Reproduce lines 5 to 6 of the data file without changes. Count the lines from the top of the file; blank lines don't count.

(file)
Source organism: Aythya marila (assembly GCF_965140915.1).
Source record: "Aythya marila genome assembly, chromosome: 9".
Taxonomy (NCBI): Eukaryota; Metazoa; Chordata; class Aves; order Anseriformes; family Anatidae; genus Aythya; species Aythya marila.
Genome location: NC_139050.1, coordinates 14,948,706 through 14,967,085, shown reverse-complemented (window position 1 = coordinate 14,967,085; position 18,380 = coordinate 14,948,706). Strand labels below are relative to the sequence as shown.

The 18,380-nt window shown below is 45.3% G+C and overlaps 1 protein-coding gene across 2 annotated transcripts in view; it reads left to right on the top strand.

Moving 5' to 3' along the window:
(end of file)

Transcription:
The 18,380-nt window shown below is 45.3% G+C and overlaps 1 protein-coding gene across 2 annotated transcripts in view; it reads left to right on the top strand.

Moving 5' to 3' along the window: